The trip through the countryside from Cuenca to Girón has magnificent views of mountains and lush valleys making the ride very enjoyable. The bus arrives near the Girón town center. Make sure to take careful note of where the bus drops you off so you can return to that area when you leave.
From there, you can hike to the falls. It is about 3.5 miles, and it is mostly uphill. If you are up for it, that is an option. We opted to take a taxi to the falls. Finding a taxi in town was easy. It cost us $6.00. Another option is a Transporte Mixto, which might be cheaper if there are other riders.
If you do not want to walk back to town, make sure to get your taxi driver’s phone number so you can call them to pick you up. There is no cell signal at the waterfalls, but you should be able to call from a landline in the ticket office at the base of the falls. There is also a parking lot at the base of the falls which makes it a convenient destination to drive to if you have a car (Google Maps Pin).
If you prefer a guided tour, there are plenty of local companies for that. Search: “Turs de Giron Ecuador” and many will roll up on your screen.
When to Visit
Weekends tend to be busy in Girón and at the falls. If you want to avoid crowds, you should visit on a weekday. We went on a Monday, and there were no crowds. The town was quiet, and we only encountered a handful of other people on the trail and very little traffic on our walk back to Girón from the falls.
The town of Girón was founded by Spanish colonizers in 1537, but the area has always been important as an agricultural region.
Advanced Pre-Columbian Agriculture
It also has a rich history of indigenous cultures that predate the arrival of the Spanish. One of the most prominent of these cultures was the Cañari people. The Cañari inhabited the region for centuries prior to the arrival of the Inca and were known for their agricultural prowess, especially their skill in terrace farming.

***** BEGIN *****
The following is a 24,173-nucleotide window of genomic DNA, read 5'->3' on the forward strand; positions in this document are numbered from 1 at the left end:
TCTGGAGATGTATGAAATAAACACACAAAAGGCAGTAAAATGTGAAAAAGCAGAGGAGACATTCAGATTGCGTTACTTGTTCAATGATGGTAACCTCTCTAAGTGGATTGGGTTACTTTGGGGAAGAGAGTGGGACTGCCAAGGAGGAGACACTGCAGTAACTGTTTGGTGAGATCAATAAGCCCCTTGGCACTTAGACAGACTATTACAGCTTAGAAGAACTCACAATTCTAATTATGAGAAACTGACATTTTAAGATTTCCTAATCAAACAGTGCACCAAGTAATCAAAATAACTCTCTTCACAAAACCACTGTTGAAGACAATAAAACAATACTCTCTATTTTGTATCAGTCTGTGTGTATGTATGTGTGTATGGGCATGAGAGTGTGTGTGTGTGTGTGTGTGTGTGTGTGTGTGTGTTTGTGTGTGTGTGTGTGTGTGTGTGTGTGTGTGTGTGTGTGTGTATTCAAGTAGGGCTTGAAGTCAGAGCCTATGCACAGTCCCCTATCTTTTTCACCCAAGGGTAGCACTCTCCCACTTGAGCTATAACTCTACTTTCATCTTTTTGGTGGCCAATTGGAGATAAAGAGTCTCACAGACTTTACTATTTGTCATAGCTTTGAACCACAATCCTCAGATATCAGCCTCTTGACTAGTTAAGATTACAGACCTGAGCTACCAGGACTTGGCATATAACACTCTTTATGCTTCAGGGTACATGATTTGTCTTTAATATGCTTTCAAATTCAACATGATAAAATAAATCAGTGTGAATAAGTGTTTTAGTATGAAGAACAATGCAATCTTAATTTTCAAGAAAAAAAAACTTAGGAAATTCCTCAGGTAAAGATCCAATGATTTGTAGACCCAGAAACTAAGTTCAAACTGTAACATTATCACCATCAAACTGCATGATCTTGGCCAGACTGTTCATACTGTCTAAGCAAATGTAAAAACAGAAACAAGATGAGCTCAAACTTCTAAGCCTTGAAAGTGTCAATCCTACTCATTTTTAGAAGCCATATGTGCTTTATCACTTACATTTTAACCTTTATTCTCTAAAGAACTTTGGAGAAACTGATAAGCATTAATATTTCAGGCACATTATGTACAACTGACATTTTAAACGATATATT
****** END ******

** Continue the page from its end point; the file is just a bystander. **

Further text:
They also developed an extensive system of irrigation to cultivate crops in the Andean highlands around Girón. This system of irrigation allowed them to grow a variety of crops, including corn, potatoes, and beans, which were central to their economy and way of life. They built canals and reservoirs to collect and distribute water from rivers and streams, which helped them manage water resources for agriculture.
This system of irrigation is still used in the region today and is considered to be one of the most impressive examples of pre-Columbian engineering in South America.
Spanish Appropriate Indigenous Infrastructure
When the Inca empire began expanding into the region in the late 15th century, the Cañari fiercely resisted their incursions. Despite their resistance, the Inca were eventually able to conquer the region and incorporate the Cañari into their empire. The Inca continued to develop the region’s infrastructure, including an extensive network of roads and bridges, which would later be used by the Spanish.
When the Spanish arrived in the region in the early 16th century, they encountered a complex web of indigenous groups, including the Cañari, the Puruhá, and the Saraguro. The Spanish initially encountered resistance from the indigenous groups but eventually were able to subdue them through a combination of military force, disease, and cultural assimilation.